Pentagon is still deciding on AWS or Microsoft for JEDI deal

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The US Department of Defense was supposed to announce whether AWS or Microsoft had been awarded the the Pentagon's $10bn Joint Enterprise Defense Infrastructure (JEDI) cloud contract this week after it was given a 120-day stay to reconsider parts of the contract and collect revised bids from both cloud giants.

However, the Pentagon recently requested for an additional 30 days to come to a final decision on the matter, pushing the deadline back to September 16.

As reported by Nextgov, the DoD provided additional details on its August 10 request to push back the deadline in a court filing, which reads:

“During the remand, DoD has identified areas of concern with respect to the revised proposals received from both offerors, resulting in multiple solicitation amendments, rounds of proposal revisions, and exchanges with the offerors. In evaluating each offeror’s final proposal revisions, however, DoD has recently identified the need to reopen limited discussions related to certain aspects of the offerors’ pricing proposals.”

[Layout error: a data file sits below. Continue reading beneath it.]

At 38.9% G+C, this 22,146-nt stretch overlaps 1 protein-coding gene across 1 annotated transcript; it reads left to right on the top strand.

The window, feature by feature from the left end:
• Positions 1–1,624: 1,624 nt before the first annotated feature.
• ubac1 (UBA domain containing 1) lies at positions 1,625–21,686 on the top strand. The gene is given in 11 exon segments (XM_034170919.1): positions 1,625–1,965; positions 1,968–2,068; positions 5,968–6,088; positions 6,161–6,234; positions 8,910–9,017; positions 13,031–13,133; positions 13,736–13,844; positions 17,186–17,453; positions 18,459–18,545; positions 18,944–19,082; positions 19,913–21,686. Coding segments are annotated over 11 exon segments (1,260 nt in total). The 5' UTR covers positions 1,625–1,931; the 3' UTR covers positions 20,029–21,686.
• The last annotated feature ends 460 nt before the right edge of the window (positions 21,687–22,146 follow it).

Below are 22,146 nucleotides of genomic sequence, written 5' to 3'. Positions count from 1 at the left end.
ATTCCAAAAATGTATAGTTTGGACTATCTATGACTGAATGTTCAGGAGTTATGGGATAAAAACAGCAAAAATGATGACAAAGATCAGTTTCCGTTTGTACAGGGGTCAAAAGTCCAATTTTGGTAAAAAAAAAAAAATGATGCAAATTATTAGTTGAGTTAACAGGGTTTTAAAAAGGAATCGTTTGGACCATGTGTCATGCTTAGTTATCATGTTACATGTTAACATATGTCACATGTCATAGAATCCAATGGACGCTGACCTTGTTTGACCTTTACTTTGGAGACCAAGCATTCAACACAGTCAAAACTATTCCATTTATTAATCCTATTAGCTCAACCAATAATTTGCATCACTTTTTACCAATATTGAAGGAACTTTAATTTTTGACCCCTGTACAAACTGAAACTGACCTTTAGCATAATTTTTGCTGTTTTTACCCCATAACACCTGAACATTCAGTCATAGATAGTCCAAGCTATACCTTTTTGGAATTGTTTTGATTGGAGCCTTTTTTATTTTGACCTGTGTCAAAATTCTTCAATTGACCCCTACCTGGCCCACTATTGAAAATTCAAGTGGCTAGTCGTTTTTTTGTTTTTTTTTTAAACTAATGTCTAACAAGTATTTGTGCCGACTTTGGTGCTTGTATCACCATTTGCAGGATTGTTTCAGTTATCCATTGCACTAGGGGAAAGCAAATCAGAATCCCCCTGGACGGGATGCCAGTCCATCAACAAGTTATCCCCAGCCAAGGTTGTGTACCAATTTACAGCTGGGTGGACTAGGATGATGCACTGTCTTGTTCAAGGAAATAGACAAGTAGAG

JEDI contract

Once it's finally awarded to either AWS or Microsoft, the JEDI contract will be used to upgrade legacy DoD systems with newer cloud services.

When the Pentagon's $10bn cloud contract was first announced, AWS, IBM, Microsoft, Oracle and Google all put in bids to work on the project. However, Amazon was believed to be the favorite to win the JEDI contract after IBM, Oracle and even Google dropped out of the bidding process. This is why it came as such a surprise when Microsoft was awarded the JEDI contract in October of 2019.

AWS then filed a suit claiming that US President Donald Trump had personally interfered in the bidding process which led to Microsoft being awarded the contract.

We will soon know once and for all which company will be awarded the lucrative JEDI contract unless of course, the deadline gets pushed back once again.

Via ZDNet

Anthony Spadafora

After working with the TechRadar Pro team for the last several years, Anthony is now the security and networking editor at Tom’s Guide where he covers everything from data breaches and ransomware gangs to the best way to cover your whole home or business with Wi-Fi. When not writing, you can find him tinkering with PCs and game consoles, managing cables and upgrading his smart home.